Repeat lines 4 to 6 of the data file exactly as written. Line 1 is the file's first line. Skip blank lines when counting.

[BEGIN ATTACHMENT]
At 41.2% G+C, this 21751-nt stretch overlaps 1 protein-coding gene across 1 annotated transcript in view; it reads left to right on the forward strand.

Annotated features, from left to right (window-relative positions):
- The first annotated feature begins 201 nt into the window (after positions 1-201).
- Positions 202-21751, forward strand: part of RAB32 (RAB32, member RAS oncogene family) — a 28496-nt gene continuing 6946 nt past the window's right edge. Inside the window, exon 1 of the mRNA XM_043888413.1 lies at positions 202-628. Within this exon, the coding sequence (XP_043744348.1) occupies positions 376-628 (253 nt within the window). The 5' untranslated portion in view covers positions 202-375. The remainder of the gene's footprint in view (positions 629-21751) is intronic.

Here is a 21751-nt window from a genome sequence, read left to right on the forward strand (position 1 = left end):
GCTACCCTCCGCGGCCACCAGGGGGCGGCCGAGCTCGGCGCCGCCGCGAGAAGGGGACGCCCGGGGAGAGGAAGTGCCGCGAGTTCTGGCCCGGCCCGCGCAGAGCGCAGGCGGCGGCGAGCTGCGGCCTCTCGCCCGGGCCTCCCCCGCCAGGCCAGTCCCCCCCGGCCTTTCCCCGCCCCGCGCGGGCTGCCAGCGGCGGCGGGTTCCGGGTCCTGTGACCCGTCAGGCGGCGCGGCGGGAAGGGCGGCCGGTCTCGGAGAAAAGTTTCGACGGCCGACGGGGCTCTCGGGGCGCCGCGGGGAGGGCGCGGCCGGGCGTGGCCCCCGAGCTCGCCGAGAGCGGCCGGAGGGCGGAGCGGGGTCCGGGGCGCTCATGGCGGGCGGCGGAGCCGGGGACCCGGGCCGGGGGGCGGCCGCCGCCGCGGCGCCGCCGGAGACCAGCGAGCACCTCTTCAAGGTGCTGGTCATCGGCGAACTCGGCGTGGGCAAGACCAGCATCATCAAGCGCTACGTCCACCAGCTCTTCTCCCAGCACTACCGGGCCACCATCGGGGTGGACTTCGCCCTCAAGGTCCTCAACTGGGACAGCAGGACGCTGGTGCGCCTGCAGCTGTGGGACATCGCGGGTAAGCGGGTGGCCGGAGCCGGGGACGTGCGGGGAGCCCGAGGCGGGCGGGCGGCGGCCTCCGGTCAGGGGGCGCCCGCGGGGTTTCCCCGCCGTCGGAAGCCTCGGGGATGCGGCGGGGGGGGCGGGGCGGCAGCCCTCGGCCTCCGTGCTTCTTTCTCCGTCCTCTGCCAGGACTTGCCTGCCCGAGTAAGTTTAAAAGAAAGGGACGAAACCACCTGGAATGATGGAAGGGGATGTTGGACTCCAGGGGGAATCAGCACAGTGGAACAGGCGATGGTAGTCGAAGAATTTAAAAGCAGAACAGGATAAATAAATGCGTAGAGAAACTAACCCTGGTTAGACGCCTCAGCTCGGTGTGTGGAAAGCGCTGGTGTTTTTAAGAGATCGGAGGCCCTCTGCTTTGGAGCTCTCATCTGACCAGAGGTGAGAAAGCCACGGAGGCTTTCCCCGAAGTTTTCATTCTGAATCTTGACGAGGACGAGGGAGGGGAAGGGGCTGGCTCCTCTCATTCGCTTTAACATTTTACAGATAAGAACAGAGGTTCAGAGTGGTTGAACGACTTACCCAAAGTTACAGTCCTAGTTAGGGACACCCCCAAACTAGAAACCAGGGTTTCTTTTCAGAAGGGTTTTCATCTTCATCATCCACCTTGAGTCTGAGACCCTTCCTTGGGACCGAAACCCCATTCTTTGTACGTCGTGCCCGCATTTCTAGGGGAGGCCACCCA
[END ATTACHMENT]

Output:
- Positions 202-21751, forward strand: part of RAB32 (RAB32, member RAS oncogene family) — a 28496-nt gene continuing 6946 nt past the window's right edge. Inside the window, exon 1 of the mRNA XM_043888413.1 lies at positions 202-628. Within this exon, the coding sequence (XP_043744348.1) occupies positions 376-628 (253 nt within the window). The 5' untranslated portion in view covers positions 202-375. The remainder of the gene's footprint in view (positions 629-21751) is intronic.

Here is a 21751-nt window from a genome sequence, read left to right on the forward strand (position 1 = left end):
GCTACCCTCCGCGGCCACCAGGGGGCGGCCGAGCTCGGCGCCGCCGCGAGAAGGGGACGCCCGGGGAGAGGAAGTGCCGCGAGTTCTGGCCCGGCCCGCGCAGAGCGCAGGCGGCGGCGAGCTGCGGCCTCTCGCCCGGGCCTCCCCCGCCAGGCCAGTCCCCCCCGGCCTTTCCCCGCCCCGCGCGGGCTGCCAGCGGCGGCGGGTTCCGGGTCCTGTGACCCGTCAGGCGGCGCGGCGGGAAGGGCGGCCGGTCTCGGAGAAAAGTTTCGACGGCCGACGGGGCTCTCGGGGCGCCGCGGGGAGGGCGCGGCCGGGCGTGGCCCCCGAGCTCGCCGAGAGCGGCCGGAGGGCGGAGCGGGGTCCGGGGCGCTCATGGCGGGCGGCGGAGCCGGGGACCCGGGCCGGGGGGCGGCCGCCGCCGCGGCGCCGCCGGAGACCAGCGAGCACCTCTTCAAGGTGCTGGTCATCGGCGAACTCGGCGTGGGCAAGACCAGCATCATCAAGCGCTACGTCCACCAGCTCTTCTCCCAGCACTACCGGGCCACCATCGGGGTGGACTTCGCCCTCAAGGTCCTCAACTGGGACAGCAGGACGCTGGTGCGCCTGCAGCTGTGGGACATCGCGGGTAAGCGGGTGGCCGGAGCCGGGGACGTGCGGGGAGCCCGAGGCGGGCGGGCGGCGGCCTCCGGTCAGGGGGCGCCCGCGGGGTTTCCCCGCCGTCGGAAGCCTCGGGGATGCGGCGGGGGGGGCGGGGCGGCAGCCCTCGGCCTCCGTGCTTCTTTCTCCGTCCTCTGCCAGGACTTGCCTGCCCGAGTAAGTTTAAAAGAAAGGGACGAAACCACCTGGAATGATGGAAGGGGATGTTGGACTCCAGGGGGAATCAGCACAGTGGAACAGGCGATGGTAGTCGAAGAATTTAAAAGCAGAACAGGATAAATAAATGCGTAGAGAAACTAACCCTGGTTAGACGCCTCAGCTCGGTGTGTGGAAAGCGCTGGTGTTTTTAAGAGATCGGAGGCCCTCTGCTTTGGAGCTCTCATCTGACCAGAGGTGAGAAAGCCACGGAGGCTTTCCCCGAAGTTTTCATTCTGAATCTTGACGAGGACGAGGGAGGGGAAGGGGCTGGCTCCTCTCATTCGCTTTAACATTTTACAGATAAGAACAGAGGTTCAGAGTGGTTGAACGACTTACCCAAAGTTACAGTCCTAGTTAGGGACACCCCCAAACTAGAAACCAGGGTTTCTTTTCAGAAGGGTTTTCATCTTCATCATCCACCTTGAGTCTGAGACCCTTCCTTGGGACCGAAACCCCATTCTTTGTACGTCGTGCCCGCATTTCTAGGGGAGGCCACCCA